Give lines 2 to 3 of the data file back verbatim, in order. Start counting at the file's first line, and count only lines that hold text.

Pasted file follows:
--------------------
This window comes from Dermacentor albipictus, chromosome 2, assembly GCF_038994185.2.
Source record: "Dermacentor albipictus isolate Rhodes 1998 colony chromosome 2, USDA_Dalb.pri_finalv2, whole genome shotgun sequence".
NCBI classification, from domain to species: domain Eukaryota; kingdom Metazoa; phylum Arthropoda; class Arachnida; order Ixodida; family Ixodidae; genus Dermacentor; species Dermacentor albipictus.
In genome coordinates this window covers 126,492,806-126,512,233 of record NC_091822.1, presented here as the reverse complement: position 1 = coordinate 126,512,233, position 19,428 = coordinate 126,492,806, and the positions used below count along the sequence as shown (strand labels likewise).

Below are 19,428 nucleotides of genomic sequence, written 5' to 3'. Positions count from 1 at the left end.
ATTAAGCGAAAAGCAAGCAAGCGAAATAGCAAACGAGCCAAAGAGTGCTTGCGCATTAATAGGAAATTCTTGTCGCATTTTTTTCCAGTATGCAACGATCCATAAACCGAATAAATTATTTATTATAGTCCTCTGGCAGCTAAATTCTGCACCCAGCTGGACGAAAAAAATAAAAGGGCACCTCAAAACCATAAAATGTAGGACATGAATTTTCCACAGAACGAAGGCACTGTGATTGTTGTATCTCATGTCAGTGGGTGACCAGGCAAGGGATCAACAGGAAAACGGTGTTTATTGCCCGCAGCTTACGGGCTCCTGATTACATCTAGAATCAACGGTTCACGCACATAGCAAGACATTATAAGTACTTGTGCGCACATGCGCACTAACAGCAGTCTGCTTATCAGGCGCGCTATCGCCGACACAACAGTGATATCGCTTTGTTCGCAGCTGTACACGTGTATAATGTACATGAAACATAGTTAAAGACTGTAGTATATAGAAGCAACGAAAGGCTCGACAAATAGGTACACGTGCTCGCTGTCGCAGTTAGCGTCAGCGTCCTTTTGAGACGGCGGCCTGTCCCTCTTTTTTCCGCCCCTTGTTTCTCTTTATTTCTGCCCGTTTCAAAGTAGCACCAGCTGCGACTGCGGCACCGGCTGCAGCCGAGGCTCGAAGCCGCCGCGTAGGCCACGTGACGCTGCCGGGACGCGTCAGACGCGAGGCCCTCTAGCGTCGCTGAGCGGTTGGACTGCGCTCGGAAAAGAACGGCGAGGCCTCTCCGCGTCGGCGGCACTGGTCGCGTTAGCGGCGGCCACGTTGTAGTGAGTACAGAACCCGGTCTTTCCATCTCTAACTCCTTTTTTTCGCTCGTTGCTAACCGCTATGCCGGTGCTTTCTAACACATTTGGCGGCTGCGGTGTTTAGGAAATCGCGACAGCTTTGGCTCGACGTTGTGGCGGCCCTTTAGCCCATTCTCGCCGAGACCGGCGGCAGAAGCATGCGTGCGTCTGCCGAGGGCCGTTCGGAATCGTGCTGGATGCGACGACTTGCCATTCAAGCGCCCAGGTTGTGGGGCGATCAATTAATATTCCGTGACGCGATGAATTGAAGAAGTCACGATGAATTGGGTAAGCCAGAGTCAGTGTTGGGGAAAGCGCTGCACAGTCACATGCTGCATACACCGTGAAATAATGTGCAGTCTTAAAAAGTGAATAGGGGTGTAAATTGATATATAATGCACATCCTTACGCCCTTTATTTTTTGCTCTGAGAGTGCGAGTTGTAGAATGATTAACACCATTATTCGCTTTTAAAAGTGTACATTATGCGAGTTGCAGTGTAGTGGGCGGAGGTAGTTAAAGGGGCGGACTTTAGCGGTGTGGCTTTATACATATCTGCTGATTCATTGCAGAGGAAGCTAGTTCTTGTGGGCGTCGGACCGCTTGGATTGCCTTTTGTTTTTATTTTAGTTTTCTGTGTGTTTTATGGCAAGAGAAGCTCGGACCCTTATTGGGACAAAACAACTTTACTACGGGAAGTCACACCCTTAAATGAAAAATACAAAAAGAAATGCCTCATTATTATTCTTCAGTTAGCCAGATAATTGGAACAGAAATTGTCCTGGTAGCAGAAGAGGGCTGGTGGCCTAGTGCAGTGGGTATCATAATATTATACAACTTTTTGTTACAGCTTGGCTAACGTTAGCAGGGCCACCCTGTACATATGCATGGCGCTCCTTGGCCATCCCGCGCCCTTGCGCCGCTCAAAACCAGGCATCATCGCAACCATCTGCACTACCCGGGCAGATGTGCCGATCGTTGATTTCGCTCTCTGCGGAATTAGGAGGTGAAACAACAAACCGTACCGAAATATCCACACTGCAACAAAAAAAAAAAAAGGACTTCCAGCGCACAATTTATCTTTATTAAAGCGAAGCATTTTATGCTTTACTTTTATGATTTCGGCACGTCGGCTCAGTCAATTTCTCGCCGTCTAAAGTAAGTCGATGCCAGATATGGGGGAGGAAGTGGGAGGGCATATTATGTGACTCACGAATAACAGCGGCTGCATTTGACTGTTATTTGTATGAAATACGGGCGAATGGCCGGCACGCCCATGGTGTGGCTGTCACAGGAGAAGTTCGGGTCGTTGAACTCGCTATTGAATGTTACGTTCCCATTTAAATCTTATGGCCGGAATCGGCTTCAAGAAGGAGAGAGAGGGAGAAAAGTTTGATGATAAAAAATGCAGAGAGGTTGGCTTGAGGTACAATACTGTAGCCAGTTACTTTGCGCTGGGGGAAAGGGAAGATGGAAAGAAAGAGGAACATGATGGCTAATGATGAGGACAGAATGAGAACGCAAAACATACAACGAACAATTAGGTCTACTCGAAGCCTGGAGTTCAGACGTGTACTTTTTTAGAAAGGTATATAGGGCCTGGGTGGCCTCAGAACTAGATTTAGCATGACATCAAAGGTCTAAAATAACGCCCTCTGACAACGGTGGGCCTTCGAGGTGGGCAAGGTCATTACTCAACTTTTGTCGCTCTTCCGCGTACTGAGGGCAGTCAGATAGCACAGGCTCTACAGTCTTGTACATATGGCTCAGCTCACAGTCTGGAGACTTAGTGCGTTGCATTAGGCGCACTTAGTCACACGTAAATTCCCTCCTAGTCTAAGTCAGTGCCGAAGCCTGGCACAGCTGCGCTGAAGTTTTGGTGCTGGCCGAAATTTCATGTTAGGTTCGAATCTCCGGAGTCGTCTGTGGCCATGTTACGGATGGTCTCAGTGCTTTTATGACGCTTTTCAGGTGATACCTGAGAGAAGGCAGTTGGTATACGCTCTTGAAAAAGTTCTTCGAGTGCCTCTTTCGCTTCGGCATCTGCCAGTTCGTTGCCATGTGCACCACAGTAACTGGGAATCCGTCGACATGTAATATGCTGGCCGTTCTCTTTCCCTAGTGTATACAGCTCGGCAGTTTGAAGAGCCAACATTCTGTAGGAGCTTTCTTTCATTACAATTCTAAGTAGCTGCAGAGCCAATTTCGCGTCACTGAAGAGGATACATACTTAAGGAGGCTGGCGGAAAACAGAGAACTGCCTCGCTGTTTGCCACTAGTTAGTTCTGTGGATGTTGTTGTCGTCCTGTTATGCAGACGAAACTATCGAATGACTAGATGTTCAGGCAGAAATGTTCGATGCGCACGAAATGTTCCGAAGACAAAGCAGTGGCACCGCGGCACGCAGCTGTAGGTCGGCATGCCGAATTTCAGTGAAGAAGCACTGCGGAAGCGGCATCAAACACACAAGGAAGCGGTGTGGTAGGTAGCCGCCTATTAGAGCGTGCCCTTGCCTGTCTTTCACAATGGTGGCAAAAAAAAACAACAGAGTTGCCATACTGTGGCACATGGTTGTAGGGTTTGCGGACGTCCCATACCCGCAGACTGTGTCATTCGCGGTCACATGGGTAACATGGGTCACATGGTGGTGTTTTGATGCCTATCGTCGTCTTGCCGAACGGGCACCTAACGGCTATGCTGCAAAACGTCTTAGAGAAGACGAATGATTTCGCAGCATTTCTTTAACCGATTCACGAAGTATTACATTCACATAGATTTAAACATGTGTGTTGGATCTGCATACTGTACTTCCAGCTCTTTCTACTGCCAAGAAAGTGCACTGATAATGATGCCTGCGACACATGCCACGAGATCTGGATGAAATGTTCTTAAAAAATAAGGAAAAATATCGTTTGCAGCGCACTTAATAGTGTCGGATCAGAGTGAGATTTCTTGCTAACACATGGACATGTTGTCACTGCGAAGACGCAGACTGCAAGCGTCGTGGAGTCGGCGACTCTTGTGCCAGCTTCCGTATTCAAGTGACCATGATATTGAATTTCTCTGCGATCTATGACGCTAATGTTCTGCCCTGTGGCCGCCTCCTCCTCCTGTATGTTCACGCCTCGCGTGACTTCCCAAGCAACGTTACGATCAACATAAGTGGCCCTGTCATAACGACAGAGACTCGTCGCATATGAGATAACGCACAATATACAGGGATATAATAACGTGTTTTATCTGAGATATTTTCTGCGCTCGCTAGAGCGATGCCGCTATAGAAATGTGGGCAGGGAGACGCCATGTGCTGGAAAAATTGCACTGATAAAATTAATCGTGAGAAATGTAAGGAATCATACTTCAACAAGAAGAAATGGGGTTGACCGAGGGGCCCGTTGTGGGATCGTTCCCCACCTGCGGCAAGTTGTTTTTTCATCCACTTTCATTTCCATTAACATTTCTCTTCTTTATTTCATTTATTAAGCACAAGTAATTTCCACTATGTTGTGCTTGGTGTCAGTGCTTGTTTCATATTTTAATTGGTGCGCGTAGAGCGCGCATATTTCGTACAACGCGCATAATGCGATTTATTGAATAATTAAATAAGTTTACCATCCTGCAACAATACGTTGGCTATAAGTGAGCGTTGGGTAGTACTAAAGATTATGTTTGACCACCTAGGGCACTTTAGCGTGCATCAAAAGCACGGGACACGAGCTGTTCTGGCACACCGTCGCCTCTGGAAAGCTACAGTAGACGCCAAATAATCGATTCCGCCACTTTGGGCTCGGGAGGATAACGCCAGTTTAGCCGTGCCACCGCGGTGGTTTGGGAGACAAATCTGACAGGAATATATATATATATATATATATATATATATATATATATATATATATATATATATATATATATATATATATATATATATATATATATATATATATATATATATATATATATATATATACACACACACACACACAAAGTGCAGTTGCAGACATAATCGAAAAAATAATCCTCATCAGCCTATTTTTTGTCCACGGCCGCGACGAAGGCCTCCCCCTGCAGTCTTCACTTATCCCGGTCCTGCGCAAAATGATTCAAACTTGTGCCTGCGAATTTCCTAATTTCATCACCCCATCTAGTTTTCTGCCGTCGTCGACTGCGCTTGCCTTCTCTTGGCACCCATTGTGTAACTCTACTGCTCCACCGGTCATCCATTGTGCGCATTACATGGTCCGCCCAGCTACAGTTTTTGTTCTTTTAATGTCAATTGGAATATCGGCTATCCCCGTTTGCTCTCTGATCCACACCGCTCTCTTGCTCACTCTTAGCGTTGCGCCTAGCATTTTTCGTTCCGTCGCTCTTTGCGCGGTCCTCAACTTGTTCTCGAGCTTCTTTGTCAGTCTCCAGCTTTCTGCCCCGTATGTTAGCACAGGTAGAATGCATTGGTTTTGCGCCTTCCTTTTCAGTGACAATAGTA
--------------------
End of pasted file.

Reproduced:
Source record: "Dermacentor albipictus isolate Rhodes 1998 colony chromosome 2, USDA_Dalb.pri_finalv2, whole genome shotgun sequence".
NCBI classification, from domain to species: domain Eukaryota; kingdom Metazoa; phylum Arthropoda; class Arachnida; order Ixodida; family Ixodidae; genus Dermacentor; species Dermacentor albipictus.